Unique even among these specialty cameras is the pylon-cam setup, a system of miniature high-res cameras embedded in the goal-line and sideline pylons that give viewers an immersive close-up view of the action on the ground. While the cameras in the pylons that move down the sidelines are wireless, the goal-line cameras are hardwired with breakaway cables to prevent injury. Finally, small, GoPro-esque Marshall POV cameras are positioned behind each of the goalposts to capture field goal and extra-point attempts.
The first truly instant replay debuted in 1963, at which point it was simply a short playback meant to highlight a notable play or critical error. Today’s instant replay obviously still operates on the same principle—recording a video feed and playing it back—but technological advances have made it an invaluable tool not only for broadcasters but NFL officials and teams as well. Operators still mark in and out points for the clips as they record and typically play them back at reduced speed, but now a single operator with a single source has been replaced by a few dozen operators with a growing number of potential camera sources—and angles—to choose from. The use of high frame-rate cameras capable of smoother slow-motion playback has made replays more visually appealing, and some broadcasts have augmented standard frame-rate cameras with AI to simulate a higher frame rate. All of these advances give replay operators more control over the speed of their clips to prevent them from looking “jittery” like the replays of yesteryear. Technology upgrades have also made telestrations, the hand-drawn graphics over replays, faster and more visually appealing.
Insertion graphics look as if they’re actually a part of the image being captured, such as the first-down line that seems to be magically painted on the field every time an official moves the chains, or the line-of-scrimmage highlight graphic that’s repositioned at the start of every play. These differ from graphics that are keyed downstream, or on top of the camera feed, like telestration drawings, the score bug, and lower-third information.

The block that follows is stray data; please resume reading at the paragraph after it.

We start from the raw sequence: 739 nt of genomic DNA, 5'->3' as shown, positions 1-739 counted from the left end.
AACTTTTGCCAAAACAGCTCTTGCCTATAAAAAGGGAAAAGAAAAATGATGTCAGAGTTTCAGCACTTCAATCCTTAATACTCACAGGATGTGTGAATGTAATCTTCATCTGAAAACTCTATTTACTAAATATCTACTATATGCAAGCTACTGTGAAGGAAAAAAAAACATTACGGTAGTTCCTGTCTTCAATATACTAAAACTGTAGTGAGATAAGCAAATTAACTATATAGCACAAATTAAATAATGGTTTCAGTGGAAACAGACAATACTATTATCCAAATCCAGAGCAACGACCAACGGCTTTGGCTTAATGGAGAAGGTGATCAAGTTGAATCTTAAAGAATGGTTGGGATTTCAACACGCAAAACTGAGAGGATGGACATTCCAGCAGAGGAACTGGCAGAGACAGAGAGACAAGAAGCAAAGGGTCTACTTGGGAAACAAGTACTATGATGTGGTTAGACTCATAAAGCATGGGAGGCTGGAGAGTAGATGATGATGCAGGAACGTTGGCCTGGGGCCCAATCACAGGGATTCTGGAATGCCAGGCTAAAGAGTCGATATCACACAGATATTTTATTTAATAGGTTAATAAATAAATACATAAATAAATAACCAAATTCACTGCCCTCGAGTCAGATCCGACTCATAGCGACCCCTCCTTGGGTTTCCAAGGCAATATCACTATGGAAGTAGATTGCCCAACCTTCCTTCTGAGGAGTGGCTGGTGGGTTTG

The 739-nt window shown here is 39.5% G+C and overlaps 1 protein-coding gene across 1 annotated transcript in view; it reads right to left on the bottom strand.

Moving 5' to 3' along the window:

Several key pieces of tech are needed to pull off this effect, including some very powerful computers. Because each stadium and field is unique, these computers must model a virtual stadium and field from measurements taken by an array of cameras before the game. Then, each camera used to generate insertion graphics has to be “instrumented”—or have a way to communicate pan, tilt, zoom, and focus movements—back to the software. All of this information is necessary for the graphics system to know where it should draw the line. In order to make the line “appear” on the field, the system has to establish two color palettes: one that determines the colors the line can “write over”—the colors of the field, in other words—and another that contains the colors it should never “write over,” like the teams’ uniform colors. As a result, the graphics look like part of the field itself but don’t appear on top of the players the way telestration lines do. This process works similarly to the green screens used by meteorologists when presenting weather reports. The operator must constantly tweak the color palettes to account for changes in lighting, weather conditions, and other factors that can cause shifts in the color values. Operators also work with a spotter in the press box who helps them ensure that they are placing the line in the correct position for the down.
These are just a few pieces of technology that the NFL uses to capture the Super Bowl from dozens of angles and make the viewing experience better with each year. Production at this scale takes millions of dollars in equipment, months of planning, and hundreds of hands on deck to make sure the viewer’s experience is at the utmost quality. When done correctly, the average person gets the best seat in the house, in the comfort of their own living room. Did anything about this level of production surprise you? Feel free to chime in in the comments below – and let us know who you’re cheering for the big game this Sunday.